How Will You Use your Deck?
Aspecial place to relax with your morning coffee or catch up on your favorite book; a spot to unwind after a hard day’s work; a front-row seat to outdoor vistas; an area for festive parties: Your deck can serve any one—or all—of these purposes. How you design it will depend largely on how you want to use it. In short, deck design begins with a look at your lifestyle.
If your needs are simple—for example, adding an outdoor space for getting away from it all—a small, unused side yard might be the perfect spot for a ground-level deck. Keep it private with a few screening plants. Add accents and some built-in or movable seating and you’ve transformed an area you used to mow into a low-maintenance private room. Remember that even small areas require comfortable seating. And if the space will double as a spot for family gatherings, you’ll want enough seating and table space to accommodate everyone.
Deck space for parties is like guacamole dip— there never seems to be enough of it. So if you entertain—even infrequently— that narrow side yard just won’t do. Consider guests in your decks plans. Decks are an ideal way to relieve a cramped kitchen and can quickly turn an overflow crowd into a festive occasion. Small groups may not require much more space or furnishings than your family would need. But large gatherings need seating, cooking, and dining areas. If you have teenagers—a deck can offer them privacy and at the same time reward you with some peace and solitude.
Play Space for Children
Decks can be perfect for children’s play, but your plans need to account for both the ages of the kids and their number. Sandboxes are good adjuncts for toddlers, but when the kids grow older, they’ll need tree forts, swings, and things to climb. Plan your space so you can phase in these activities in the future.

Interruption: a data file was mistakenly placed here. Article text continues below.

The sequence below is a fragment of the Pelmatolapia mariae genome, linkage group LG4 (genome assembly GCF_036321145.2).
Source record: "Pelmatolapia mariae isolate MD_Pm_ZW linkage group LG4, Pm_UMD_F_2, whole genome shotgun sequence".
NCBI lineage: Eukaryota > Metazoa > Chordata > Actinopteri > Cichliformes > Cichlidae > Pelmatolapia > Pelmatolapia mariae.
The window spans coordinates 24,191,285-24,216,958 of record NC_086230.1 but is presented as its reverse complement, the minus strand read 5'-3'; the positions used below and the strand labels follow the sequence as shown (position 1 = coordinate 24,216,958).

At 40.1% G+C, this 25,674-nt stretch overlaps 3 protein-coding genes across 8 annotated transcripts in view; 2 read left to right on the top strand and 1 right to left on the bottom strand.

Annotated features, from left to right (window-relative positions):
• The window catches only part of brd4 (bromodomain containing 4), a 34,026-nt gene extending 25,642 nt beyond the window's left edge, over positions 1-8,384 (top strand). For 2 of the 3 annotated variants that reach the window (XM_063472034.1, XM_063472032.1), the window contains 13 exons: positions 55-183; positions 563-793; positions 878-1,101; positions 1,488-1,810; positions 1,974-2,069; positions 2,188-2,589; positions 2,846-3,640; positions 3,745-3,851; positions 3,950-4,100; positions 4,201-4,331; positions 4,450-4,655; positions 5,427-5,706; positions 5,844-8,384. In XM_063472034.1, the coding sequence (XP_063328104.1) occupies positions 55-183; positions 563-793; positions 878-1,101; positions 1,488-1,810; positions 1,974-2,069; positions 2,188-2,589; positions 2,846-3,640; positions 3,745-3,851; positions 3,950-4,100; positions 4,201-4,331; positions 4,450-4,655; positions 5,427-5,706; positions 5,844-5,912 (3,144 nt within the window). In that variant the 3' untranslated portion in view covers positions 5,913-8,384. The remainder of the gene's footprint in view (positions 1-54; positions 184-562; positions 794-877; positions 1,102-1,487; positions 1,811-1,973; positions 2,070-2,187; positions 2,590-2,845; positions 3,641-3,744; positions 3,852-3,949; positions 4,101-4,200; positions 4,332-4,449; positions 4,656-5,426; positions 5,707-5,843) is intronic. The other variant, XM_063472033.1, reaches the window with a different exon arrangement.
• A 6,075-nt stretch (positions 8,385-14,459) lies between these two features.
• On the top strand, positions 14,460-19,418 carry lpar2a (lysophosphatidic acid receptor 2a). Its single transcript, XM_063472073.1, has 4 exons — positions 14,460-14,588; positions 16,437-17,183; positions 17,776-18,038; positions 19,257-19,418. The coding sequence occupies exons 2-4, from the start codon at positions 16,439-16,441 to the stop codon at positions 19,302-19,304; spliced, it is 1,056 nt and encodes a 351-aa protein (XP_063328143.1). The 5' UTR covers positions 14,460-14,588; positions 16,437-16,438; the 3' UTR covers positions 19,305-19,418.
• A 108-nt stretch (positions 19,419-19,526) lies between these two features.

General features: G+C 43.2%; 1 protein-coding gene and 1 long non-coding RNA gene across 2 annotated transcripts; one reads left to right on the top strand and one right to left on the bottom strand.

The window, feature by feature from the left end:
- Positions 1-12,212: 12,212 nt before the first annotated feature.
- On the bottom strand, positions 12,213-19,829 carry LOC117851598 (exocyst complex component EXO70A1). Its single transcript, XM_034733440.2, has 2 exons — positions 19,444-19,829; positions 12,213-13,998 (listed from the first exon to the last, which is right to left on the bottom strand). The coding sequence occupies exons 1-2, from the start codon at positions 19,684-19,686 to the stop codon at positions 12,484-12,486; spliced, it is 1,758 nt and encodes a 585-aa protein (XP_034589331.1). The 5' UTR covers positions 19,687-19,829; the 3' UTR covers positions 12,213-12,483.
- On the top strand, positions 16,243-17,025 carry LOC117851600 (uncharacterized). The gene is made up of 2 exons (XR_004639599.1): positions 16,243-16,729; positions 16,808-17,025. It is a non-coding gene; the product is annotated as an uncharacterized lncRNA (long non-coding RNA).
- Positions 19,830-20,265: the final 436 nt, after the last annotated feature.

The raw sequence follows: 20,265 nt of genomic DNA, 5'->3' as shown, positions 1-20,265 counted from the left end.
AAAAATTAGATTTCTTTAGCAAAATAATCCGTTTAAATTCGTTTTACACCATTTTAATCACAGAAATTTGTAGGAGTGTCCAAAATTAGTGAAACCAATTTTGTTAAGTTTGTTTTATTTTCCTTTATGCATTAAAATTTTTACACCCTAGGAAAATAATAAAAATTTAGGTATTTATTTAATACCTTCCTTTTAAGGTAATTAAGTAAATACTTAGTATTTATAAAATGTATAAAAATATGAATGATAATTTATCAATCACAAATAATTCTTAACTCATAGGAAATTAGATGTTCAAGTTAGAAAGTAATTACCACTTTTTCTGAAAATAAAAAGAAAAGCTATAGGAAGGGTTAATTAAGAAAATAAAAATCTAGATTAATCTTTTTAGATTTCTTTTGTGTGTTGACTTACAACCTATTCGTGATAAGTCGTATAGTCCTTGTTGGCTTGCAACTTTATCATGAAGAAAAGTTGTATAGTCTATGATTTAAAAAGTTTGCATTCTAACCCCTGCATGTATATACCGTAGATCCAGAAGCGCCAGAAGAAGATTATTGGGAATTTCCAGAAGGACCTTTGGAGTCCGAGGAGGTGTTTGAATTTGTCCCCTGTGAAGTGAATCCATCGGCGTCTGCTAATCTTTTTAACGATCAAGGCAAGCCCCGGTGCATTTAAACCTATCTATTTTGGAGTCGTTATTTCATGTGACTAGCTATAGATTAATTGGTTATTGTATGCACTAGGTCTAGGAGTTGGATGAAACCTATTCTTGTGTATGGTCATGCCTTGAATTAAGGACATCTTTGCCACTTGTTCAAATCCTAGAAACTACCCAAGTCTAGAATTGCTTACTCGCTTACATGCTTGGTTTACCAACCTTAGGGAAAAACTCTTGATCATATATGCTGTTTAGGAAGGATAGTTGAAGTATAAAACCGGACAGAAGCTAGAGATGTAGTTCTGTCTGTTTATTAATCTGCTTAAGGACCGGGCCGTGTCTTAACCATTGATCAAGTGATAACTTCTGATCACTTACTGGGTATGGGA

Good planning means taking a thorough look at both your lifestyle and various aspects of the landscape. Here are some factors to keep in mind.
- TRAFFIC FLOW: If your deck lies between the house and other destinations in the yard—a utility shed, for example— add space for 3-foot walkways to your plans.
- VIEWS: Keep natural views in your vision of your landscape. Orient the deck to make the most of a pleasing view. Arrange furnishings so you and your guests face the landscape. Don’t hide the yard behind planters and decorative elements.
- SUN, SHADE, AND WIND: Nature’s forces can turn an otherwise perfect deck into an unusable spot. Note the patterns of the sun and wind. Shade is a movable feast—use lightweight, portable furniture to take advantage of it, or create shade with an overhead structure. Plan attractive windbreaks to thwart prevailing winds.
A tall hedge or lattice fence will knock the wind down and muffle street noise, increase privacy, and hide unsightly views.
STORAGE: Make a list of implements and equipment you need to stow away, and plan storage that’s easy to get to. Attach a small “backpack” shed to the wall of the house if you don’t have room for a separate structure.
Good News for Old Decks
Even a deck in the most beautiful location won’t be used much if it isn’t convenient and attractive. If cooking space is cramped, guests are sitting sideways, or its surface is fraught with splinters, your deck probably won’t attract activity. If you’ve inherited a deck that doesn’t invite you out of the house, don’t dismay. Enhance it strategically. Often, adding just a small addition, constructed from the same lumber and finished like the existing deck, can not only increase your comfort, it can also improve the looks of your landscape.